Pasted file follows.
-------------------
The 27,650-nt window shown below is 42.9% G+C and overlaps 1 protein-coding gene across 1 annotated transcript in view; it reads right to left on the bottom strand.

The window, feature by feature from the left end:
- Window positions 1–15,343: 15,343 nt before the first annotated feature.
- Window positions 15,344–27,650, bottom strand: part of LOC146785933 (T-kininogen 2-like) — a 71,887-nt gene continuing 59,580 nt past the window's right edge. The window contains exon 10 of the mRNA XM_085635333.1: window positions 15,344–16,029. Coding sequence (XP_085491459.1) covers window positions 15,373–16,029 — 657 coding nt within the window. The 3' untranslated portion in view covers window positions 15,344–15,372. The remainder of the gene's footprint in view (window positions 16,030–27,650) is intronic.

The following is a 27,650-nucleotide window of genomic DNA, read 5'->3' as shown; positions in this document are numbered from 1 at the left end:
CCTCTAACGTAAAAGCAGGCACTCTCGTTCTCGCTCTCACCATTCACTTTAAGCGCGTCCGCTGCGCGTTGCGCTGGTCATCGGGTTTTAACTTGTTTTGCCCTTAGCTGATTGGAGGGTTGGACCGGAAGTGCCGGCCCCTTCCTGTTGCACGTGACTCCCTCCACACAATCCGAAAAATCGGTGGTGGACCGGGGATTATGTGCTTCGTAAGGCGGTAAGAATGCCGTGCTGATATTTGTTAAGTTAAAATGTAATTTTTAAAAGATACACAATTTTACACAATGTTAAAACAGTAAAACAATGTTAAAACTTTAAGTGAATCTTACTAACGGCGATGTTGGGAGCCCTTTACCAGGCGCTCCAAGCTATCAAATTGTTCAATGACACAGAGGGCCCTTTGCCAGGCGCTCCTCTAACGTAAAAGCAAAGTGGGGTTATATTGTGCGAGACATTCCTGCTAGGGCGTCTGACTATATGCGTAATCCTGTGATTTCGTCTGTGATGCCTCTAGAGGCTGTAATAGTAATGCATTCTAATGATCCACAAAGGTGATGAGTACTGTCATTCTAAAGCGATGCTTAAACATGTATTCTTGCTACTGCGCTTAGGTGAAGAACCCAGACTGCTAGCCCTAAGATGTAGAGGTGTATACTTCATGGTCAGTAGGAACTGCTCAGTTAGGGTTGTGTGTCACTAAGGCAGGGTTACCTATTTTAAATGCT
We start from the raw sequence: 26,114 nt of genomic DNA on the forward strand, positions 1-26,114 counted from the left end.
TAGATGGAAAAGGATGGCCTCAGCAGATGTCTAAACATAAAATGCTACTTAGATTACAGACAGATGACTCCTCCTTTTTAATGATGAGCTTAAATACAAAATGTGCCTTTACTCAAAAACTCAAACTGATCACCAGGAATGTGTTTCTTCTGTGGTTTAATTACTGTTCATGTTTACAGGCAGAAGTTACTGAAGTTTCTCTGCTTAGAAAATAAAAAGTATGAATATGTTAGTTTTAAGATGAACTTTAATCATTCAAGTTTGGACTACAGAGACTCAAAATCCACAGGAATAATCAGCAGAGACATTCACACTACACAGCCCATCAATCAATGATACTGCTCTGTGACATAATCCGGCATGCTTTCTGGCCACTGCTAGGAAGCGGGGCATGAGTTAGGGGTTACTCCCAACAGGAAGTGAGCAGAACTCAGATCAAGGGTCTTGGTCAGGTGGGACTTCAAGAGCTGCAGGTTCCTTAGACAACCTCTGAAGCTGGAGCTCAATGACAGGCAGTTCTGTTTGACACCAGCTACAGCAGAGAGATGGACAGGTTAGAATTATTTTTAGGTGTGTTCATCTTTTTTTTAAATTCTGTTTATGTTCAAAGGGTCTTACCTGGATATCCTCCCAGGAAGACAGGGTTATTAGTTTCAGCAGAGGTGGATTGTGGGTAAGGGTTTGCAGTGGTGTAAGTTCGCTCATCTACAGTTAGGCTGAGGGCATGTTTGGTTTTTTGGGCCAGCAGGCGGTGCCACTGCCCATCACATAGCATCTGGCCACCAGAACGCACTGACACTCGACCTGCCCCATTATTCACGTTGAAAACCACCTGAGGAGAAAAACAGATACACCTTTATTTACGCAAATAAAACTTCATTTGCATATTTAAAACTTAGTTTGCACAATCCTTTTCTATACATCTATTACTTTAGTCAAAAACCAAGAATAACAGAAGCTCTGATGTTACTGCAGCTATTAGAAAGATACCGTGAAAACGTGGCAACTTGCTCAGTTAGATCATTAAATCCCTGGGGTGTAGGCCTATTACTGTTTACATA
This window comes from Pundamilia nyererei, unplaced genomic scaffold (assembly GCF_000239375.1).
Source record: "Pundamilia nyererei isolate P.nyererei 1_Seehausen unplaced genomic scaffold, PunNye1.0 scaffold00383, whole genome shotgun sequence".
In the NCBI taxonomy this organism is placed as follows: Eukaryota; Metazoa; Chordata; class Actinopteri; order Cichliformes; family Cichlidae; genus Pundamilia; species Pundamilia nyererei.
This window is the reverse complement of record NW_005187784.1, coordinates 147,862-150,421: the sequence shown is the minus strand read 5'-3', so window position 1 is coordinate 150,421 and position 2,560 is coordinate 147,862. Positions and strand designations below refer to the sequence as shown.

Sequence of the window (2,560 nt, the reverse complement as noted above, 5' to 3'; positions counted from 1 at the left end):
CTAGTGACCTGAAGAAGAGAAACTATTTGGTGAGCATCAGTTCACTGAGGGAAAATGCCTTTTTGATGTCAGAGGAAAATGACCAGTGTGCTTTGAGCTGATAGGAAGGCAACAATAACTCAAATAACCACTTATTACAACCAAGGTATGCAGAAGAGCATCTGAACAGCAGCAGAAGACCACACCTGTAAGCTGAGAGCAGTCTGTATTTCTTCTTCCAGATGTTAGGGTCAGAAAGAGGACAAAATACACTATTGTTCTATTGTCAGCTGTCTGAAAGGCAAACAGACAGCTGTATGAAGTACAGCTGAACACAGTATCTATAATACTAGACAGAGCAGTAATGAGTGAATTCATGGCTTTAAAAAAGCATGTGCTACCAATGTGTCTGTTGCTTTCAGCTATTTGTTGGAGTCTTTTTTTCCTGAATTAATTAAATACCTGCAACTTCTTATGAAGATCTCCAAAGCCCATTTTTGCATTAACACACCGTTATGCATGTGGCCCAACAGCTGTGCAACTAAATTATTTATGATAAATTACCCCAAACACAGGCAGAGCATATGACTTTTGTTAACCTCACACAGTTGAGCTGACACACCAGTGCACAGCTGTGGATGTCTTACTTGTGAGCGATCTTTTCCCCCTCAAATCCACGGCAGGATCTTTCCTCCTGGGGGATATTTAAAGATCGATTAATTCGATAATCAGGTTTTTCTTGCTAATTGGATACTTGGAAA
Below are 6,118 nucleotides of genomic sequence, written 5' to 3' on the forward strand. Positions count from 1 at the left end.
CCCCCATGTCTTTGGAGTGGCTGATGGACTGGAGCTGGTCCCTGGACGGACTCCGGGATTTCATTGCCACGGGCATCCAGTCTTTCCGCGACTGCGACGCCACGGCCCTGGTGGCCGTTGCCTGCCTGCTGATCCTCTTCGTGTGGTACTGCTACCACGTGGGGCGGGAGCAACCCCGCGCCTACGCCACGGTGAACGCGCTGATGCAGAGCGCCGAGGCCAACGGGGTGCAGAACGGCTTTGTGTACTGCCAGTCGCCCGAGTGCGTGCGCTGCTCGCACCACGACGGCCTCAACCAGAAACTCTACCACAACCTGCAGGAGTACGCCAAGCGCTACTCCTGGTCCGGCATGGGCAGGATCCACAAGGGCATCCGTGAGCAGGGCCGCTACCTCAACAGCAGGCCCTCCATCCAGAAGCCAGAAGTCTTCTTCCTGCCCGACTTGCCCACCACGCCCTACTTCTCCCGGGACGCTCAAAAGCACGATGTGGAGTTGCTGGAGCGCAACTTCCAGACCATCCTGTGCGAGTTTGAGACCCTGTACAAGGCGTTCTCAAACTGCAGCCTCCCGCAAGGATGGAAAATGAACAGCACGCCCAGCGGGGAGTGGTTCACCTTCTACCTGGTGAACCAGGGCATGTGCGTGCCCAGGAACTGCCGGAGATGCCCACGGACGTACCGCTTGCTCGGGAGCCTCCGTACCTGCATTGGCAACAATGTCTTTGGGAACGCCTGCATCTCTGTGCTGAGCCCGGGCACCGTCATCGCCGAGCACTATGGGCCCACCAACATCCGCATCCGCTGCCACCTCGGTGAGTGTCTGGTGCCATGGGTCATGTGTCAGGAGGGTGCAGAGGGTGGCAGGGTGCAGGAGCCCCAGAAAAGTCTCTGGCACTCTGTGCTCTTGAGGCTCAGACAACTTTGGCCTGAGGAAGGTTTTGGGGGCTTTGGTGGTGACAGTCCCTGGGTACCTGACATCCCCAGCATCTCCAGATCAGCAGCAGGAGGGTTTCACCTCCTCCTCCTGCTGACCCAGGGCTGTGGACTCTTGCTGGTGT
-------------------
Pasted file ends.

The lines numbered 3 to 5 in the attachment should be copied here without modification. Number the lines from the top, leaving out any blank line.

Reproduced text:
- Window positions 1–15,343: 15,343 nt before the first annotated feature.
- Window positions 15,344–27,650, bottom strand: part of LOC146785933 (T-kininogen 2-like) — a 71,887-nt gene continuing 59,580 nt past the window's right edge. The window contains exon 10 of the mRNA XM_085635333.1: window positions 15,344–16,029. Coding sequence (XP_085491459.1) covers window positions 15,373–16,029 — 657 coding nt within the window. The 3' untranslated portion in view covers window positions 15,344–15,372. The remainder of the gene's footprint in view (window positions 16,030–27,650) is intronic.

The following is a 27,650-nucleotide window of genomic DNA, read 5'->3' as shown; positions in this document are numbered from 1 at the left end: